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EMERALD ASH BORER CONFIRMED IN FIVE COUNTIES IN SOUTHERN IOWA


For Immediate Release:

 Monday, Dec. 15, 2014

 Contacts:

Dustin Vande Hoef, Iowa Department of Agriculture and Land Stewardship, 515-281-3375

Kevin Baskins, Iowa Department of Natural Resources, 515-725-8288

Laura Sternweis, Iowa State University Extension and Outreach, 515-294-0775

EMERALD ASH BORER CONFIRMED IN FIVE COUNTIES IN SOUTHERN IOWA

Larvae discovered in Appanoose, Lucas, Mahaska, Marion, and Monroe counties; brings total to eighteen counties with confirmed infestations

DES MOINES – Emerald Ash Borer (EAB) has been positively identified in Appanoose, Lucas, Mahaska, Marion and Monroe counties in southern Iowa. EAB kills all ash tree species and is considered to be one of the most destructive tree pests ever seen in North America.

The discovery of this series of infestations started when forestry contractor found many dead ash trees with heavy woodpecker flecking while completing a timber stand improvement project on privately-owned woodland on the far eastern edge of Lucas County.  The infestation appears to have been in place for several years. The larvae were located only 3/8 of a mile from Monroe County.  EAB team members continued to examine trees in the area and additional larvae were found in ash tree on public property in Monroe County, near the Lucas site.

In Marion County larvae were found in a heavily-flecked ash tree on State property on the edge of Marysville.  In Appanoose County larvae were found in a tree along train tracks in Moravia.  And, in Mahaska County larvae were collected from a tree on private property on the north side of Eddyville.

Eighteen Iowa counties now have confirmed EAB infestations.  A statewide quarantine, issued on Feb. 4, 2014, remains in place and restricting the movement of hardwood firewood, ash logs, wood chips and ash tree nursery stock out of Iowa into non-quarantined areas of other states.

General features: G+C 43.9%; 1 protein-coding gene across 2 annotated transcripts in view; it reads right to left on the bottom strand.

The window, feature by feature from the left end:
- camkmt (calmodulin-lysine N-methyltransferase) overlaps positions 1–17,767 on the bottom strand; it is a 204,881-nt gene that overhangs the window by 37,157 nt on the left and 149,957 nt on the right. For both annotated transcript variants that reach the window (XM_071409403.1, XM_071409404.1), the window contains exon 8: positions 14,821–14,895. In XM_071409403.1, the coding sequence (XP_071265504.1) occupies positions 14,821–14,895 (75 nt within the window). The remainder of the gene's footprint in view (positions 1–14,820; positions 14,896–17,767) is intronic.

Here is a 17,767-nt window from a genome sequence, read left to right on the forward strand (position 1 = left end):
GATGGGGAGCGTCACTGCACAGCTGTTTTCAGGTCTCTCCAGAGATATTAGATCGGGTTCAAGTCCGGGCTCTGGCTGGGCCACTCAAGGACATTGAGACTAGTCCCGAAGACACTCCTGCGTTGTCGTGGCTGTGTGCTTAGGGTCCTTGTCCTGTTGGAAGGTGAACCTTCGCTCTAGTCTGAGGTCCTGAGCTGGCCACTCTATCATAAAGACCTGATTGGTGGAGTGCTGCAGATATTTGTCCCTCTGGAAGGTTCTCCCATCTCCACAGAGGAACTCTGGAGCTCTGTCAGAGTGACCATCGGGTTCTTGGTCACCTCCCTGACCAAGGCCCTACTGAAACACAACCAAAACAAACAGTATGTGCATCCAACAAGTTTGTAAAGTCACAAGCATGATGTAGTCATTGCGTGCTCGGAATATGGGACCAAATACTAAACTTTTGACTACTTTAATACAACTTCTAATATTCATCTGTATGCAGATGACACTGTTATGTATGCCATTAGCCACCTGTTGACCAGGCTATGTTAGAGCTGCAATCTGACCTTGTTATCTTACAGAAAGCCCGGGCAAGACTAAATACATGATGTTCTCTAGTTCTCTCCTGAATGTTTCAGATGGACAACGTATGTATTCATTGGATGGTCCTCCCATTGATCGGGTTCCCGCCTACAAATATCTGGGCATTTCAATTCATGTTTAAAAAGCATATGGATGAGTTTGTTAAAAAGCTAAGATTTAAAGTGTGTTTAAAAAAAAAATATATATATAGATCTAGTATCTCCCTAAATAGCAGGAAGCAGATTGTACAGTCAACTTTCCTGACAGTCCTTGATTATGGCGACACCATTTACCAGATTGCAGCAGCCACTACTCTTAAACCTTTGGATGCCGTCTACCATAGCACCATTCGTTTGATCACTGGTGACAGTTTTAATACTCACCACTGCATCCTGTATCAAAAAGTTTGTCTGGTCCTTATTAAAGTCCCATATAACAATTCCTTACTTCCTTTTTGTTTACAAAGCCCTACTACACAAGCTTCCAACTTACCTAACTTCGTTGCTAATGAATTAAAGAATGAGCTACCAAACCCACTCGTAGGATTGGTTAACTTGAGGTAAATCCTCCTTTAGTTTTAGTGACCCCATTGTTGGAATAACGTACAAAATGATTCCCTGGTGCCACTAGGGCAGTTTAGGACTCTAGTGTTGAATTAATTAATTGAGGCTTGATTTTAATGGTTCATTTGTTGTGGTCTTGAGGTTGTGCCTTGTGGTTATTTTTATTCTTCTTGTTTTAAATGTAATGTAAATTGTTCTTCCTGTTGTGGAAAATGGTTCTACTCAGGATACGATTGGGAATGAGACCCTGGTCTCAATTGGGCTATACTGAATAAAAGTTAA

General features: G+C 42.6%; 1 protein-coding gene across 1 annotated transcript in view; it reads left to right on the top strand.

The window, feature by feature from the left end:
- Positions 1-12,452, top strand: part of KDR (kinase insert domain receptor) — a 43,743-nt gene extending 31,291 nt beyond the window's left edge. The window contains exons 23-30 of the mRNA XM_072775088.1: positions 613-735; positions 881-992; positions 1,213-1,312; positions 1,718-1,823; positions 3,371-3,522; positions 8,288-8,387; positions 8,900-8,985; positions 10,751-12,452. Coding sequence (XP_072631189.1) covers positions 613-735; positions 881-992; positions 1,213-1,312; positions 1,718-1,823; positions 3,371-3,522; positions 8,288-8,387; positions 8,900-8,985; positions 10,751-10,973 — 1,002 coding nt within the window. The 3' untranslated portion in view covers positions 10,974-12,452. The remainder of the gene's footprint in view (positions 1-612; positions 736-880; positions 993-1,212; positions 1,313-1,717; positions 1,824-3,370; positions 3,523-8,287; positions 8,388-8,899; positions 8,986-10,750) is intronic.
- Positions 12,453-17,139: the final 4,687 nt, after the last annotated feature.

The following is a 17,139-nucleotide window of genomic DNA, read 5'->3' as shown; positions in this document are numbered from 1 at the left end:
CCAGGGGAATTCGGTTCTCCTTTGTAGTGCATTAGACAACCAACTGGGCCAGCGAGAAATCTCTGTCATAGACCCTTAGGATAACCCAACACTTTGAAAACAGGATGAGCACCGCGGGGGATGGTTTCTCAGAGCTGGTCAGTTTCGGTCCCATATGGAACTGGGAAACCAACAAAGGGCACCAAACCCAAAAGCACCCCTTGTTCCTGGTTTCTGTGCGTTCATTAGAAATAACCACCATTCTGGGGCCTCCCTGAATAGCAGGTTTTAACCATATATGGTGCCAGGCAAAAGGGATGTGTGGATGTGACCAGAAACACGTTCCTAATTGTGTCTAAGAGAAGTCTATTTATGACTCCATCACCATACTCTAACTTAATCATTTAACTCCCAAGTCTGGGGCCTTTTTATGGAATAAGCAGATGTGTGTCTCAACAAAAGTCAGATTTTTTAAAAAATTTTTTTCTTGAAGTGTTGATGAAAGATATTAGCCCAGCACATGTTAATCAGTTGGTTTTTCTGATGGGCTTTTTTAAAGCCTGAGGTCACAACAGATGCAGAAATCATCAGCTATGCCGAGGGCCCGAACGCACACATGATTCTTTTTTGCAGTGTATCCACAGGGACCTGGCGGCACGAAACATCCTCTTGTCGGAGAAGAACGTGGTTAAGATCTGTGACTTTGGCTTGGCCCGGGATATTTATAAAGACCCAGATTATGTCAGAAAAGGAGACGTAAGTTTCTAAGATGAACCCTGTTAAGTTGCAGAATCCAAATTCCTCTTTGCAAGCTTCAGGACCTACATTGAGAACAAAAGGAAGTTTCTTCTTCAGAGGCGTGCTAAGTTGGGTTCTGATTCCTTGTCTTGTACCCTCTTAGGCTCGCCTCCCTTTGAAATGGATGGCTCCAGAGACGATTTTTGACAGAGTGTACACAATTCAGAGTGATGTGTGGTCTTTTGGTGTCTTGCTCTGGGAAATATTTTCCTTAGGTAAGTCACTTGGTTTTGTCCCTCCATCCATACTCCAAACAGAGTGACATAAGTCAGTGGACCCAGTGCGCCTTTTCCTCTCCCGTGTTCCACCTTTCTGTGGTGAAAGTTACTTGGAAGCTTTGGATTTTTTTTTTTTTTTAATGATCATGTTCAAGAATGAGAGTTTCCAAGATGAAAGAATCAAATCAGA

“Woodpecker-flecked ash trees are a great calling card when investigating an insect infestation. The damage symptoms on ash trees are very visible during the winter months. Woodpeckers feed on more than EAB, but when we find woodpeckers focusing on ash trees in an area, it’s a red flag that begs for further investigation,” said State Entomologist Robin Pruisner of the Iowa Department of Agriculture and Land Stewardship.

“We urge Iowans to be vigilant, reporting suspicious symptoms in Counties that are not yet known to be infested to a member of the Iowa EAB Team. And we continue to urge citizens to keep firewood local, don’t pack a pest to a new area,” said Mike Kintner, IDALS EAB and Gypsy Moth Coordinator.   

The Iowa EAB Team provides EAB diagnostic assistance to landowners and includes officials from Iowa Department of Agriculture and Land Stewardship (IDALS), Iowa State University Extension and Outreach, the Iowa Department of Natural Resources (DNR), USDA Animal Plant Health Inspection Service and the USDA Forest Service.

The Iowa EAB Team strongly cautions Iowans not to transport firewood across county or state lines, since the movement of firewood throughout Iowa or to other states poses the greatest threat to quickly spread EAB and other plant pests. Most EAB infestations in the United States have been started by people unknowingly moving infested firewood, nursery plants or sawmill logs. The adult beetle also can fly short distances, approximately 2 to 5 miles.

The next window for preventive treatment measures (trunk injection, soil injection, soil drench, or basal trunk sprays) will open early spring 2015 (mid-April to mid-May).  If a landowner is interested in protecting a valuable and healthy ash tree within 15 miles of a known infestation, they should use the winter months to have landscape and tree service companies bid on work, and these bids can be reviewed before next spring. 

Please contact Iowa EAB Team members to have suspicious looking trees checked in counties not currently known to be infested. The State of Iowa will continue to track the movement of EAB on a county-by-county basis. Before a county can be officially recognized as infested, proof of a reproducing population is needed and an EAB must be collected and verified by USDA entomologists. 

To learn more about EAB and other pests that are threatening Iowa’s tree population, please visit www.IowaTreePests.com. Please contact any of the following members of the Iowa EAB Team for further information:


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